Toolmakers' Microscope Questions; Unitron Style versus Mitutoyo TM
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  1. #1
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    Default Toolmakers' Microscope Questions; Unitron Style versus Mitutoyo TM

    I have a need to measure smallish parts (about 12mm x 5 x 5 max volume). I've used Unitron toolmaker's microsopes long ago, and comparators, and optical CMM's, and have a Titan Tool centering projector which is clamped into the spindle of the Bridgeport and the DRO used. No room for big comparator, or budget/time for fancy optical gaging scopes.

    So, I'm pondering on getting another toolmakers' microscope. Having only used the Unitron types, I was curious if anyone had opinions of the Unitron style (with turret objectives) objective turret, versus the Mitutoyo types with regard to usability, image quality and flexibility in light of the differences below. I would put a new set of Mit digital micrometer heads on. It may be a foregone decision since complete Unitron style scopes are difficult to find in good condition. If anyone has anything interesting collecting dust, feel free to send a PM also. Thanks in advance for any comments.

    Unitrons and similar:
    objective turret with up to 40x objective
    thu-objective illumination
    z-axis measurement capability with depth-of-focus and indicator
    ability to use binocular eyepieces (helpful for eyestrain)
    no eyepiece protractor
    coarse and fine focus
    difficult to find intact units
    working distance 3x objective=2"

    Mitutoyo and similar:
    no turret, single objective (2x,5x, 10x)available
    no thru-objective illumination
    no z-axis measurement capability (unless 10x objective and 20x eyepeices available and manually switched out, and no fine focus)
    no fine focus (probably not necessary with typ x-y measurement magnification)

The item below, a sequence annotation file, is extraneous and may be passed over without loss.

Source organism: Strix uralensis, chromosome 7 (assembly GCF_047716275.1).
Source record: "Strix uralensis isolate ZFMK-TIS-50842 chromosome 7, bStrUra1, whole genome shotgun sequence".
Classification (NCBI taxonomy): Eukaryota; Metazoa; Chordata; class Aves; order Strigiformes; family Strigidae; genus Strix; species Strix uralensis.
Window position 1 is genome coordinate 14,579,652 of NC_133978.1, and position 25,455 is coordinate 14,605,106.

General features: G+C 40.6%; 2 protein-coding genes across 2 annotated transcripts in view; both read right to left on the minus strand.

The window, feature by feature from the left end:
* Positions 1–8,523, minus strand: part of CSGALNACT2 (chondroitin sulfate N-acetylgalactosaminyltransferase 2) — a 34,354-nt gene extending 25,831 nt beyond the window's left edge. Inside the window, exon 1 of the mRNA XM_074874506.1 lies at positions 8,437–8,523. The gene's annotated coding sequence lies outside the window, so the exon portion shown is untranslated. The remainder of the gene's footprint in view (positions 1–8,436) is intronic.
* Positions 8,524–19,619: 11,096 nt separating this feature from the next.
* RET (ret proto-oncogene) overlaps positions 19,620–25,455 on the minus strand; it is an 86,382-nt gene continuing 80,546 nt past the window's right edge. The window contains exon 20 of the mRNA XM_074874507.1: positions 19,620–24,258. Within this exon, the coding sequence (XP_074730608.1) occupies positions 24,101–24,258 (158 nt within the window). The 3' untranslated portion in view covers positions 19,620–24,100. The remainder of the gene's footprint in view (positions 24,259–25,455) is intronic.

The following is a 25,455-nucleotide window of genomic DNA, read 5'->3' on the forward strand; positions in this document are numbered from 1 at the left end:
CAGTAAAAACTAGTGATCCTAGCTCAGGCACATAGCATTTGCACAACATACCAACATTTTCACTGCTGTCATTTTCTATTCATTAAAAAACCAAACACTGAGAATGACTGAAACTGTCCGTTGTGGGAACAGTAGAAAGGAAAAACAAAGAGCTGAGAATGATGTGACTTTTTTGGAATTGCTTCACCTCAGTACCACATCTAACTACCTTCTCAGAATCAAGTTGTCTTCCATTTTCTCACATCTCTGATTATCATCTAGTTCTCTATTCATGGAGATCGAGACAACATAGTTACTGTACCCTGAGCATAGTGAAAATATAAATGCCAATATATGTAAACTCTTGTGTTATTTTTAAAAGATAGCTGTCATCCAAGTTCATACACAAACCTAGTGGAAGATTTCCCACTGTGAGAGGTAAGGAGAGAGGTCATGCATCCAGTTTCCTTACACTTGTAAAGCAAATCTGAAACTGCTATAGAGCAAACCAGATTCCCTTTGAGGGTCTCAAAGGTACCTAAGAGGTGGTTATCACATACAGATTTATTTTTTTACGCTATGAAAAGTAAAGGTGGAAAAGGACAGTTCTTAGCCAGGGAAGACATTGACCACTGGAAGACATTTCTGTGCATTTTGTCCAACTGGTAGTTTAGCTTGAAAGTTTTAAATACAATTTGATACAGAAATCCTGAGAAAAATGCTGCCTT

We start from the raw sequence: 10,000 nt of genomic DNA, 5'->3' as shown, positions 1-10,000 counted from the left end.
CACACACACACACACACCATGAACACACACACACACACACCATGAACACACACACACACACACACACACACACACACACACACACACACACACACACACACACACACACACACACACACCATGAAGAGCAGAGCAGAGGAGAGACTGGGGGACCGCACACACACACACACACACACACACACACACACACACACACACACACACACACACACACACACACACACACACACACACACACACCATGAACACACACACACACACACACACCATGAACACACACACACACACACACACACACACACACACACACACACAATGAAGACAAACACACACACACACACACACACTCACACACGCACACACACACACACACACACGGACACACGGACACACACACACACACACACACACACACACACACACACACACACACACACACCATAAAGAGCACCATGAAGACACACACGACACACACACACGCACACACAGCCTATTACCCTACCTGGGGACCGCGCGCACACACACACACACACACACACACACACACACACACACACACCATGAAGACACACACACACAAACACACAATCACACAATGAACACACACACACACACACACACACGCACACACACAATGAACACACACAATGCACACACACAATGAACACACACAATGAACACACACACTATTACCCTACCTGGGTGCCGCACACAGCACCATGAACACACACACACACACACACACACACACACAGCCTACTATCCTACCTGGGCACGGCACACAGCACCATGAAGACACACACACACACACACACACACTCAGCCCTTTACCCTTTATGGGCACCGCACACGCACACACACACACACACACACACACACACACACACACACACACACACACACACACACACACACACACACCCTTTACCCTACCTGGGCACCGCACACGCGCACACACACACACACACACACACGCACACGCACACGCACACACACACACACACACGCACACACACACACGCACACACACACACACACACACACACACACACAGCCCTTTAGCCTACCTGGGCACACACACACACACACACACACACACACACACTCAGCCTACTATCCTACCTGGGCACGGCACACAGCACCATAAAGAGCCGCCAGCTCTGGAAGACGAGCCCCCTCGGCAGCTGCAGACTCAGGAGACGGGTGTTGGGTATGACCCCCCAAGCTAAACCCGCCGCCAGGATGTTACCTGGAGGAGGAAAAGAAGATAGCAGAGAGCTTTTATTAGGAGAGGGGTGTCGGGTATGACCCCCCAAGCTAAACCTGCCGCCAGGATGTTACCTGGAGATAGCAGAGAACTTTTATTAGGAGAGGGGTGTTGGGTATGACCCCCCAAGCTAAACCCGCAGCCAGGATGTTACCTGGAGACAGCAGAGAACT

eyepiece protractor
    no ability to use binocular eyepieces
    various accessories available
    working distance 2x objective=2.6"

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    I like my ancient Unitron and you can put in any objectives you like. Illumination isn't great so I usually use a separate microscope illuminator. When I need to measure angles, I resort to my even more ancient Gaertner. Image of Gaertner They weigh a ton but work a treat. IMO, the worst part about either scope is the fixed micrometers. The Unitron would be way better if it had a set of digital mics that could be re-zeroed at any point. If I had spare $$ I'd put some on. The Gaertner has it's own very clever screw system, where the follower runs on an adjustable rail. This can be adjusted to remove any error over long distances. Unfortunately, the dials are fixed so you can't reset zero. The whole unit is built to an incredibly high standard. You could also use an inexpensive video microscope/camera and software to make measurement, but I'm more old school.

  3. #3
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    Thanks for the info Conrad. Those Gaertner scopes and equipment are incredibly made, like the pre 80's Leitz and Zeiss stuff. I noticed that scope has micrometers that look like for tilt of the column, what is that function useful for. I ended up buying a Meiji toolmakers' scope off of Fleabay, looked in good condition, with all the OEM objectives, etc., Mitutoyo digital micrometers, binocular eyepieces. it's mostly clone of the Unitron, and beefy at 43 pounds. Only one of the light-sources was present, but I was going to do an LED conversion on the illumination anyhow. Meiji (Japan) makes good products, but not as wellknown as Nikon, Olympus and Mit....Cheers


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